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NZIFF: Mental health activist Jazz Thornton meditates on the loss of a friend to suicide in The Girl on the Bridge

New Zealand documentary The Girl on the Bridge (2020), directed by Leanne Pooley, follows mental health activist Jazz Thornton as she sets about making a web series based on the life of her friend, Jess, who took her own life following multiple suicide attempts in 2015, at the age of 16.

Mental health activist Jazz Thornton in a still from The Girl on the Bridge. Source: Supplied

In 2014, Jazz and fellow mental health activist Genevieve Mora started what would later become Voices of Hope, a non-profit working to end the stigma around mental illness. One of the people looking to share her story was Jess, who later backed out following a two-week stay in hospital after a suicide attempt.

The documentary film, spanning two years, shows Jazz as she works to better understand who Jess was through videos, photographs, handwritten notes and heartbreakingly honest interviews with her loved ones - including her father, step-mother, older brother and her friends - for 2019 NZME web series Jessica’s Tree. “It’s a helluva thing,” Jess’s dad, James, says between long pauses in an interview for the series. “It made me feel like an absolute failure and that my love wasn’t enough to keep her here.”

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Drawing on her shared experience with depression, childhood sexual abuse and repeated suicide attempts, Jazz is uniquely equipped to tell Jess’s story with compassion and a keen insight. However, her close proximity to Jess and her presence during the low points in her life - including her final, successful suicide attempt - make it difficult to pull away from her story.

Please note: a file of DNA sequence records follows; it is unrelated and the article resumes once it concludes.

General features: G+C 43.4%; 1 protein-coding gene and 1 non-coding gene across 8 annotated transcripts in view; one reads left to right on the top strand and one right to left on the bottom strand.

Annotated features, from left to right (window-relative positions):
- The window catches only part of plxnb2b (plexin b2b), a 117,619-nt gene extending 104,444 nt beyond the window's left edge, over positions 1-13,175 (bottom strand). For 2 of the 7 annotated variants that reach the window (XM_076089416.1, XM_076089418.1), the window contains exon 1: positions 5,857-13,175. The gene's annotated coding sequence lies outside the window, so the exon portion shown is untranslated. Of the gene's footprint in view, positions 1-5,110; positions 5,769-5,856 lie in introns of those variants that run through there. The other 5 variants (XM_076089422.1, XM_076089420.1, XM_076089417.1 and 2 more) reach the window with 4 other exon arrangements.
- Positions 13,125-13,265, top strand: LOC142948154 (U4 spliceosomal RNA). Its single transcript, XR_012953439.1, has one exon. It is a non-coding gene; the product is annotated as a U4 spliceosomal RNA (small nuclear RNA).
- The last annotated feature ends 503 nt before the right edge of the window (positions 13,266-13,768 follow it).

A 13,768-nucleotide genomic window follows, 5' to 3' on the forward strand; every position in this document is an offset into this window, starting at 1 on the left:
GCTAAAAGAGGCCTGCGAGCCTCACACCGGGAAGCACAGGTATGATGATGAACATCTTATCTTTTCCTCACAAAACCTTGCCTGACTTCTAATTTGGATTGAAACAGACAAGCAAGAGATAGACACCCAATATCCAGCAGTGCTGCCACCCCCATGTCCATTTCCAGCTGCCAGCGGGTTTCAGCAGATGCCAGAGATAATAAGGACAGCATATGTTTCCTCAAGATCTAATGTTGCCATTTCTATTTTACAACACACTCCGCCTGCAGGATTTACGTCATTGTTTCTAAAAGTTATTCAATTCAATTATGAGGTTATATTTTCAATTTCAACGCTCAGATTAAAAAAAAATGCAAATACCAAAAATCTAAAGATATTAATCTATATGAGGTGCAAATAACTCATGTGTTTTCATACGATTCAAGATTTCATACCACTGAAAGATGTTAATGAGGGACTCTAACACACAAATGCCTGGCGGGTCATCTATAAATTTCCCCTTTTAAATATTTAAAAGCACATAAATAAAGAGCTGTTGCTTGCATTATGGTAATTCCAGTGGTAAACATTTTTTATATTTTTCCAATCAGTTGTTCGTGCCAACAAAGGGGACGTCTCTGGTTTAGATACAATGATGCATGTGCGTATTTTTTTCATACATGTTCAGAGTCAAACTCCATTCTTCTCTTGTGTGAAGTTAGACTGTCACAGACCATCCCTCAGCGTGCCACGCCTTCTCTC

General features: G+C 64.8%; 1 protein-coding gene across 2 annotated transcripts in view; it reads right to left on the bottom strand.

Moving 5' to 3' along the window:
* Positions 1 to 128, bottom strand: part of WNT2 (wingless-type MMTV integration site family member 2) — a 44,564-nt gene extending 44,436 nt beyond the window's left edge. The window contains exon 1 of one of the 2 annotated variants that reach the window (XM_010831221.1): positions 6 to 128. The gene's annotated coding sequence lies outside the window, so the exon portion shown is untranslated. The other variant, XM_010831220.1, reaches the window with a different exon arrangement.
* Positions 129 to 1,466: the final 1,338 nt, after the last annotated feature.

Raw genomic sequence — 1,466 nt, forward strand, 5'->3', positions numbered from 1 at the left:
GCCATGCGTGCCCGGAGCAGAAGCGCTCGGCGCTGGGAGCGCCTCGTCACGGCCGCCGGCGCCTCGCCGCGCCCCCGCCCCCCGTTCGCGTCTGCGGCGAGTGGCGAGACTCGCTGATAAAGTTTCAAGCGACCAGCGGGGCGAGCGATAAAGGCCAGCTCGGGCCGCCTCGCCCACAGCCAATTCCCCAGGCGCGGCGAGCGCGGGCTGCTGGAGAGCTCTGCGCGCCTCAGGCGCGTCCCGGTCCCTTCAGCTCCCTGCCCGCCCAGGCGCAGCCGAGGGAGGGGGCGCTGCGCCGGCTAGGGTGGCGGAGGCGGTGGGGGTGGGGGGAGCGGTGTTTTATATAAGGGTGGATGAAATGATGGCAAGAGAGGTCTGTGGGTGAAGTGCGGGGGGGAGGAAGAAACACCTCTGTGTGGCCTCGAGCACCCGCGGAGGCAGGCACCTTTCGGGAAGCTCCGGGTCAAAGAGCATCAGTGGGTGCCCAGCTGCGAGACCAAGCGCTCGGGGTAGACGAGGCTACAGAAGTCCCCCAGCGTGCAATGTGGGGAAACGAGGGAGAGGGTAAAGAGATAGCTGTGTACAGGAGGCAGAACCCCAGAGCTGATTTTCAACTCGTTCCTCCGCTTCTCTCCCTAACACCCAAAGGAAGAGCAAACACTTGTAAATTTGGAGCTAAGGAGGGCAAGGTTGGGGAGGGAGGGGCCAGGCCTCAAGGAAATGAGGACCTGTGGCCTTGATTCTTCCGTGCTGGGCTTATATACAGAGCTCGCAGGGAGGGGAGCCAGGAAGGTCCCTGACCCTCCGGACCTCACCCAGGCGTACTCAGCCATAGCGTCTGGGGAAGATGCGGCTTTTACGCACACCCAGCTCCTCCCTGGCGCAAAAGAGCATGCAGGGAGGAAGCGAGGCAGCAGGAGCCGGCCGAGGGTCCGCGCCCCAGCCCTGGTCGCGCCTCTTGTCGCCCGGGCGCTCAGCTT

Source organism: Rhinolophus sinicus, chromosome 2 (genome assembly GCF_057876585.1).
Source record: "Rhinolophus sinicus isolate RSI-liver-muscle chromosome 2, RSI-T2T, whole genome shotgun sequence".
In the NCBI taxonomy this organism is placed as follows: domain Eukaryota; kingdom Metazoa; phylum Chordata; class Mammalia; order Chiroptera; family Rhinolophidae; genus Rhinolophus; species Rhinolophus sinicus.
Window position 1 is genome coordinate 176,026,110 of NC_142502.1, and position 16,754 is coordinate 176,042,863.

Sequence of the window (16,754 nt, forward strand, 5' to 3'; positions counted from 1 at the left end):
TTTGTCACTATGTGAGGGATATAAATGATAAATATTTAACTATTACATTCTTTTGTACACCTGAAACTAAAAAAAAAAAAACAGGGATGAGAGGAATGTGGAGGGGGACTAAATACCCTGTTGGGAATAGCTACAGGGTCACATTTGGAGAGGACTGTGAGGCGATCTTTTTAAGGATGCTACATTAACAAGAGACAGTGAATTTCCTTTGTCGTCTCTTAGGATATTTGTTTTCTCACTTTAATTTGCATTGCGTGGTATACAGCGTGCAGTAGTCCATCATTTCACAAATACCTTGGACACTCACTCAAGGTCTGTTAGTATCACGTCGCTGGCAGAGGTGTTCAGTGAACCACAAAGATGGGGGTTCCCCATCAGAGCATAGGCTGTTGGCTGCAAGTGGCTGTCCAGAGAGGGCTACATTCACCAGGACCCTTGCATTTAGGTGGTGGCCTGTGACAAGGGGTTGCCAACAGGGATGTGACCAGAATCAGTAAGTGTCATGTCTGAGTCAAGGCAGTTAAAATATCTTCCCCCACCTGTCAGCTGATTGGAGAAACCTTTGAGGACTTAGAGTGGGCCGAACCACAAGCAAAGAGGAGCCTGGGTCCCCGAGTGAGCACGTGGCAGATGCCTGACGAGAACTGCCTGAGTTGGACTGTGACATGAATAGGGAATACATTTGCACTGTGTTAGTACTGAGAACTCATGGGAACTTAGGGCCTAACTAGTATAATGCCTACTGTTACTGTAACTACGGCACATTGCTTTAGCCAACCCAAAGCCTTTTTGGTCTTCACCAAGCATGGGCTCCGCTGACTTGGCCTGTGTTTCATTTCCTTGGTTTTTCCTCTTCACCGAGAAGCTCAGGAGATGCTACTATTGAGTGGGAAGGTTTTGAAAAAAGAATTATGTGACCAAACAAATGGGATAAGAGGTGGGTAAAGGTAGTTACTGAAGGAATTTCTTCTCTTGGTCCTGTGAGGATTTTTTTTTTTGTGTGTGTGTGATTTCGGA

Jazz takes a measured approach as she grapples with potentially sensationalising or glamourising suicide and doing justice to her friend's memory. Throughout multiple points in the film, she can be seen debating - both with her collaborators and in her video diary - how best to go about telling Jess's story, to give her a voice beyond New Zealand's shockingly high suicide statistics. The five-episode final product is a raw and poignant story of grief and a hope for change.

Mental health activist Jazz Thornton and Jess's father James embrace in a still from The Girl on the Bridge. Source: Supplied

In documenting Jess’s story, Jazz can be seen coming into her own as a person and as an activist as she learns the importance of establishing boundaries between herself and the scores of people who turn to her for help at their lowest points, and to recognise when to pull back when things become too much.

“I couldn’t have saved Jess, only she can save herself and that’s a really hard realisation for me to come to. I can encourage, but I can’t fight for her,” Jazz says in the film’s final moments. “It’s not our job to save people, our job is to care - to care enough and to care in the right way that people who are struggling can save themselves.”

Compelling and earnest to a fault, Jazz is a well-suited guide for anyone looking to understand the intricacies of mental illness and suicide. There are moments, however, which I believe could have benefited from a talking head over a voiceover which, while bland and potentially disruptive of the flow of the action, makes it easier to differentiate who is speaking.

Rated RP16 - Suicide, sexual abuse and references to self-harm

The Girl on the Bridge is now available in select cinemas and streaming at NZIFF at Home - Online.